On the other hand, it raises questions. Benedict himself inquires: “Has this ecclesiastical interpretation and rereading of the event of Jesus’ baptism taken us too far away from the Bible?” Although the Pope has not taken us away from the Bible, I believe he does take us beyond the Bible. While the Gospel depictions of the baptism of Jesus, especially in Luke-Acts, suggest that we understand Jesus’ baptism by John and reception of the Spirit as an anticipation of Christian baptism, I am not familiar with any indication that the baptism of John was understood by the biblical authors as a symbolic dying and rising. The Gospel accounts leave unanswered and open to prayerful reflection the questions of why it was necessary “to fulfill all righteousness” for Jesus to receive John’s baptism of repentance, and whether or how Jesus’ baptism, like Christian baptism, was essentially related to his dying and rising. Building on the interpretation of the liturgy, iconography, and fathers of the Eastern Church, Pope Benedict has given us inspiring and edifying answers to these questions that are consistent with “the rule of faith” and that merit pondering and relishing.
Although Benedict writes as a pastor and theologian rather than as an exegete, in many respects his pastoral hermeneutic is one that biblical scholarship oriented to the life of the Church can and should imitate. It is fitting that faith serve as the starting point of Christian interpretation. It is fitting that interpreters make use of historical-critical methods. It is fitting that Catholic exegetes supplement a historical approach with canonical exegesis and that they correlate exegesis with tradition and the life of the community of faith. It is fitting that they keep the pastoral goal in view—proclaiming Jesus Christ, building up the body of Christ, and fostering faith, hope, and love. This will require them at times to actualize Scripture—to speak of its contemporary application as the Pope does—and to bring the witness of their personal faith to the enterprise. Those who teach Scripture in Church institutions either for faith formation or to prepare ministers of the word cannot neglect any of these aspects of a pastoral hermeneutic. If pastoral ministers must interpret Scripture in all these ways, biblical professors who form them must provide an example of sound exegesis with a pastoral purpose.
On the other hand, it is important to preserve the distinction between the disciplines of exegesis and theology—between the task of exegetes on the one hand, and the task of pastors and theologians on the other. Theologians aim to present a comprehensive understanding of the biblical word in light of tradition and in view of the questions posed by contemporary thought. Pastors apply the word to the lives of their flocks through preaching and teaching. The task of the Catholic exegete is to explain what the Holy Spirit has said and is saying through the human authors of sacred Scripture and to teach their students how to do the same. To do this well they must be acquainted with and help their students to see the Spirit-led development of doctrine and tradition sprouting from the seeds of biblical revelation. Exegetes help the Church to distinguish between what Scripture itself teaches and what arises from later tradition, to embrace traditions and interpretations that are consistent with the biblical word and to criticize those that are not. But distinguishing these roles ought not to mean keeping them hermetically sealed from one another. On the contrary, the best formation of ministers of the word arises from collaboration among the theological disciplines; members of our seminar spoke of team-teaching as a means of doing this.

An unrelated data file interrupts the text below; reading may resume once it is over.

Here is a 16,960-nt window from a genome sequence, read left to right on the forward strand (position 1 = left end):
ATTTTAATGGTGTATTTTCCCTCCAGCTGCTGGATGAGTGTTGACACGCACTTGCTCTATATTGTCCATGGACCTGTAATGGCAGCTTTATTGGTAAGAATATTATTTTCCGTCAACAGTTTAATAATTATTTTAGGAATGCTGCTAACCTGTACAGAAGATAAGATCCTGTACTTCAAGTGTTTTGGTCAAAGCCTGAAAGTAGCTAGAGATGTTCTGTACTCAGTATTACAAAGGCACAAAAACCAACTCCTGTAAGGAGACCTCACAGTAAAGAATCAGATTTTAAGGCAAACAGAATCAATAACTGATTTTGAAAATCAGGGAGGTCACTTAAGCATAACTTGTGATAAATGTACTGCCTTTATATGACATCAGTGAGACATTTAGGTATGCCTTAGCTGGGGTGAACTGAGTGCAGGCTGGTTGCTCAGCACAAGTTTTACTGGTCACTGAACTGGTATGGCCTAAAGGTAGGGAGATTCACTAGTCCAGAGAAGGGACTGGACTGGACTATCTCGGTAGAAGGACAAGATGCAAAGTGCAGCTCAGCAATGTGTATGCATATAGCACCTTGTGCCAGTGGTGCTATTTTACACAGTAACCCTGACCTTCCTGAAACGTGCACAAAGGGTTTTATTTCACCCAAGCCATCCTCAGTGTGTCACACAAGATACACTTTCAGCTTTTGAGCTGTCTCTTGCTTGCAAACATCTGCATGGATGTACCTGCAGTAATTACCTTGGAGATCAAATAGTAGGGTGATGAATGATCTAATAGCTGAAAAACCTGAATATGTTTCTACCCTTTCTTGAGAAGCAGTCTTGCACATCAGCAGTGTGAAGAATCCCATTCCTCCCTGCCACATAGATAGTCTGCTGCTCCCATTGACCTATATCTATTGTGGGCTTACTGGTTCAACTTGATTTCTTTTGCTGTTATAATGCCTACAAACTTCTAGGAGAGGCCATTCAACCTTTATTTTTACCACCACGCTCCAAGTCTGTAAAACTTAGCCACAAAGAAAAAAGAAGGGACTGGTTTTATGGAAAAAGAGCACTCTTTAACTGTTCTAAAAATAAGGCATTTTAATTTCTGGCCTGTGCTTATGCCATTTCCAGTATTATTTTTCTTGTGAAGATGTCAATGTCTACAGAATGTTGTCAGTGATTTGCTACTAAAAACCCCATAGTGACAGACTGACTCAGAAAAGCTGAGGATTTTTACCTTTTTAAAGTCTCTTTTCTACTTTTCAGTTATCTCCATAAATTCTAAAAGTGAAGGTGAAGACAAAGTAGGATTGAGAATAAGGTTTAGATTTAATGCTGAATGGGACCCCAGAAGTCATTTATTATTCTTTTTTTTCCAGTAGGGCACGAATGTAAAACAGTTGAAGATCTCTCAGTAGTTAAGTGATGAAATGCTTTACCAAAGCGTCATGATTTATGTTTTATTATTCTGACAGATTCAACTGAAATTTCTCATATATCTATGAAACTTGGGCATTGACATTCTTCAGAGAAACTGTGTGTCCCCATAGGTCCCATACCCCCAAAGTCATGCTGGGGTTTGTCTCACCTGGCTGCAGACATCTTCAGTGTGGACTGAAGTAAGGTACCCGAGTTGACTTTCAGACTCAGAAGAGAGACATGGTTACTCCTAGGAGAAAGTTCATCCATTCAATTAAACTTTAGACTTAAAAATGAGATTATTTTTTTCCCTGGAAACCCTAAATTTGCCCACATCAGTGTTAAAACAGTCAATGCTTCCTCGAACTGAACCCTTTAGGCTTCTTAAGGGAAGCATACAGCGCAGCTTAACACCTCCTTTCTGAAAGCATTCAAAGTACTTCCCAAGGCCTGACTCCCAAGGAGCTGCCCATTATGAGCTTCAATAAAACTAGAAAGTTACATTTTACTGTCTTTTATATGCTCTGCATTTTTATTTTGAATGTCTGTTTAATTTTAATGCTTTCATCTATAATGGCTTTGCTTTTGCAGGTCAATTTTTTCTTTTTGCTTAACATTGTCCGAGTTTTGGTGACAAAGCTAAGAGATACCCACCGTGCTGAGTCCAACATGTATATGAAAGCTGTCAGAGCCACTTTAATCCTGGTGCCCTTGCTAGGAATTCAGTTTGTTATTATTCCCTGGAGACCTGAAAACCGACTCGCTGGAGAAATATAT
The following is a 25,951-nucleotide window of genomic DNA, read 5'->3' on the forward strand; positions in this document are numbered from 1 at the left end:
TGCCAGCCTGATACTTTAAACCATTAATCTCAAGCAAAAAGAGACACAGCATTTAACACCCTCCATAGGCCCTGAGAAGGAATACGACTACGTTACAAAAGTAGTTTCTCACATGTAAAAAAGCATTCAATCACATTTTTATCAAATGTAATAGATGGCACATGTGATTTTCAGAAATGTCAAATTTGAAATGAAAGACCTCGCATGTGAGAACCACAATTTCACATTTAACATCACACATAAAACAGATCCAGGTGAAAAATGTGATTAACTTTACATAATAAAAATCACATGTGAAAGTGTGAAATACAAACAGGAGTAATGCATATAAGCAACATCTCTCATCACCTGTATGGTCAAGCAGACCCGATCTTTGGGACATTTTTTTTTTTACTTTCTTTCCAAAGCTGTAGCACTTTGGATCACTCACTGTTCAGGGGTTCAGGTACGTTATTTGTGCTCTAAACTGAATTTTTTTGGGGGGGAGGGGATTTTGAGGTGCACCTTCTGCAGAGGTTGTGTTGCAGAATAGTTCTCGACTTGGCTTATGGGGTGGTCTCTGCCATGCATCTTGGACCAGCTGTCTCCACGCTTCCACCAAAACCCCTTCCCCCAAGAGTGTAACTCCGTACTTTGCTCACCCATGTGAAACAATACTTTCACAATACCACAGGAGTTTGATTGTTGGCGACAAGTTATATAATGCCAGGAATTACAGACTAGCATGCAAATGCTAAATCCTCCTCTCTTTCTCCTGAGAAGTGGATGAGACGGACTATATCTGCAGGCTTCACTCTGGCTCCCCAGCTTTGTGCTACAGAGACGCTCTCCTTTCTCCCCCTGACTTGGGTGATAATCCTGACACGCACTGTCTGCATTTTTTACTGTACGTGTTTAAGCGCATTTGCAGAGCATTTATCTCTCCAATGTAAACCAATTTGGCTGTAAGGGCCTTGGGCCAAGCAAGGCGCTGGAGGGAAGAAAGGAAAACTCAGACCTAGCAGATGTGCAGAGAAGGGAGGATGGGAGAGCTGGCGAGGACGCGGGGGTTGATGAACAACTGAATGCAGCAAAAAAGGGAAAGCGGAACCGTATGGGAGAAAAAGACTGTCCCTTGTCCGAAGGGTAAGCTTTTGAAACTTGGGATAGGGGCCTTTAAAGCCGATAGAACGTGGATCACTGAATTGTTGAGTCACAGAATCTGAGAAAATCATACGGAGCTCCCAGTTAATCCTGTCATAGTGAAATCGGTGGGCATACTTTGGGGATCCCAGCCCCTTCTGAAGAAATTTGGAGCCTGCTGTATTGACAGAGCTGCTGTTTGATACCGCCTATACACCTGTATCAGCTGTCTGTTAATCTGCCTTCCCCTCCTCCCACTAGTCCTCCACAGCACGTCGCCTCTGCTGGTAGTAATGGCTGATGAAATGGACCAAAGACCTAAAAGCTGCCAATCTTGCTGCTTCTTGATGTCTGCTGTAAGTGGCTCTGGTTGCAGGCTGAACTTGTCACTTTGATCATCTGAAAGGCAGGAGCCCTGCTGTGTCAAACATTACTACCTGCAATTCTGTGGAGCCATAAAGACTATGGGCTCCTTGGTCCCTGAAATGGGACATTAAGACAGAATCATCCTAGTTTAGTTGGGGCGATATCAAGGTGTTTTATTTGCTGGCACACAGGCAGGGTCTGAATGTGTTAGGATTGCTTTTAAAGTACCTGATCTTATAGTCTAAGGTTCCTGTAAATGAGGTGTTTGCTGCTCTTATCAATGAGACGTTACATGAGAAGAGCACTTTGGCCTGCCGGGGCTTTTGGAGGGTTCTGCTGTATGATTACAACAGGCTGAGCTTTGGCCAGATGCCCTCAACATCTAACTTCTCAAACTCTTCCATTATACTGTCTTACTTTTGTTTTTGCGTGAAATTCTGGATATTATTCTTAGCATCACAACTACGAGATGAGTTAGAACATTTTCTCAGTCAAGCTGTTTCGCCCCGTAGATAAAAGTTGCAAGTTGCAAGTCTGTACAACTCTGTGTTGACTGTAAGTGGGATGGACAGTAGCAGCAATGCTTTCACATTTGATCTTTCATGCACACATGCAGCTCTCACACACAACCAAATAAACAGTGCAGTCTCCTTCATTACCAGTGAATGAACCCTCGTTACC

The seminar participants had their share of criticisms of the Benedict’s book: it does not pay sufficient attention to the difference between Jesus’ historical ministry and the disciples’ post-resurrection understanding; it does not say enough about Jesus’ eschatological understanding; the publisher should have provided an index. Nevertheless, there was general appreciation of the theological and spiritual depth of the Pope’s biblical interpretation. Many found it too rich to simply read through like any other book. Dennis Hamm of Creighton University was typical, deciding to read a portion each day as spiritual reading.
In Jesus of Nazareth Pope Benedict XVI has shown how a man of faith and reason, a Christian scholar, can find the face of Jesus in the canonical Gospels, and how others can do the same. Biblical scholars have been given a fine example of a pastoral hermeneutic capable of building up the life of the Church that is grounded in faith, reads Scripture canonically and theologically, and that draws both on the resources of critical exegesis and of the Christian tradition.